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Showing posts from February, 2019

THE MAN WHO ROBS YOU: Crucifix Taken and Retrieved

“Give to everyone who asks you, and do not ask for your property back from the man who robs you .” In the scheme of things, it’s not that big a deal. No one died or was injured. When we came to celebrate Mass on Tuesday morning our lovely crucifix was missing and nowhere to be found. Presumed stolen! My concern was that this was becoming a pattern because the previous week it was our most precious chalice (other chalices have been taken in the past) which was discovered later for sale in a shop. The embarrassed owner gave it back for nothing. When something is stolen from us we feel it like an invasion and when something sacred or holy is stolen it hurts more. We made a decision to keep the church open throughout the day as much as possible so that people passing by could drop in to light a candle, say a prayer, sit in silence or even sing out loud! It happened one evening that I came on a young couple doing just that – singing. People comment on the peace that is to be found i

RAFORD: A Place of Grace

I’m remembering Raford, the house on the hill in the country that was my mother’s birthplace, and I’m thinking of the clear cold water from the rain barrel at the gable end, cold water scooped up in a white enamel basin put standing on the kitchen table. White soap in a saucer and a blue towel to wipe away from my face the shock of the cold water of the morning. Granny cut slices of brown bread made by her own hands, the wholemeal wholeness of her heart in it and lavished with salty country butter churned by the same hands and mine. Everything and everybody was washed in rainwater and we went to the well down the lane to draw that which would quench our thirst and wet the tea. We brought tea in a billy can across the fields to Grandad in the bog and helped him load the cart with turf, sitting on top of it for the journey home, staring down into the black water of the bog holes, terrified that the cart would turn over when its wheels went to the very edge. It never did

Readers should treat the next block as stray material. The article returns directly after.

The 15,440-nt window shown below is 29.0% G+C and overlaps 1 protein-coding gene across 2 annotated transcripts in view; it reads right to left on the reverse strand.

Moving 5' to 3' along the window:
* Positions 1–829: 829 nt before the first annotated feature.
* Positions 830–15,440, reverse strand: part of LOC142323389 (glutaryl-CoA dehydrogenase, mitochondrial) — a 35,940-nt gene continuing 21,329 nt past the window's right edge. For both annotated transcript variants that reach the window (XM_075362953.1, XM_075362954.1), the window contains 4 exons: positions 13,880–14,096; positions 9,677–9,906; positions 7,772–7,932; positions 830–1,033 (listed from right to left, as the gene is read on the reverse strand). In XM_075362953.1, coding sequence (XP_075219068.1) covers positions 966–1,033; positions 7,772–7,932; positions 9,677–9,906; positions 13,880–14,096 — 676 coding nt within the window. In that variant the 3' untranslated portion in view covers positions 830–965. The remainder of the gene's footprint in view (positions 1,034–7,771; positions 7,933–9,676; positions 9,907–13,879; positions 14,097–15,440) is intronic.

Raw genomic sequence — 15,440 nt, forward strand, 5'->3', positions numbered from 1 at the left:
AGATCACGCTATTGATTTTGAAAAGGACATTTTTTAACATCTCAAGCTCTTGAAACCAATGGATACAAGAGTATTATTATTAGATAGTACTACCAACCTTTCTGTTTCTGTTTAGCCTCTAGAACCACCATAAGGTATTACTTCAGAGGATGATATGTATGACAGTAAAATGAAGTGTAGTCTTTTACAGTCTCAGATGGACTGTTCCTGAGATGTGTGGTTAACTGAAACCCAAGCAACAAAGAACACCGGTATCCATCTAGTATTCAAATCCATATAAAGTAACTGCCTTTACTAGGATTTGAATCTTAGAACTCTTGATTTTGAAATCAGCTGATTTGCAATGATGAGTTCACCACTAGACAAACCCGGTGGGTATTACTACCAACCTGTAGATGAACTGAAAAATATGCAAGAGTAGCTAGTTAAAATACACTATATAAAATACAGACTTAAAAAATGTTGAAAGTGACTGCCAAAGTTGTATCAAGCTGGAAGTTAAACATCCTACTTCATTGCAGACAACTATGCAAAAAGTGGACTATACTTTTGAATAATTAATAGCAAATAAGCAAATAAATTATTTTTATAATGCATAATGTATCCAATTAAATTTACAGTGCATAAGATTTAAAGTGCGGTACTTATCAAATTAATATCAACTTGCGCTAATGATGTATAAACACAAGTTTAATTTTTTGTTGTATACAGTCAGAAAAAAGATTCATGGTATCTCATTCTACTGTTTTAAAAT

THE HOLY BATH: A Rite of Passage

It's a very hot day but my time standing under the burning sun lasts only half an hour and then I'm into the shaded, seated area. Normally I really dislike waiting in a queue of any sort but there's a blessedness here waiting in common with others. Waiting and silent. Present. Waiting to get into the holy bath of Lourdes. The feast day of Lourdes was last Monday, February 11 th .  There’s one section for women and another for men. Sometimes my eyes are closed, sometimes I simply observe. This reminds me of the pool of  Bethesda in John 5 - the paralysed waiting for the moment of healing. We’re all paralysed in one way or another, all in need of healing. Dads with their little sons get priority over the rest of us, which is only right. They are a beautiful sight.  A young father holds his paralysed son in his arms. The boy spends his time looking up into the face of his father. Their eyes meet, their faces touch and the child utters incomprehensible sound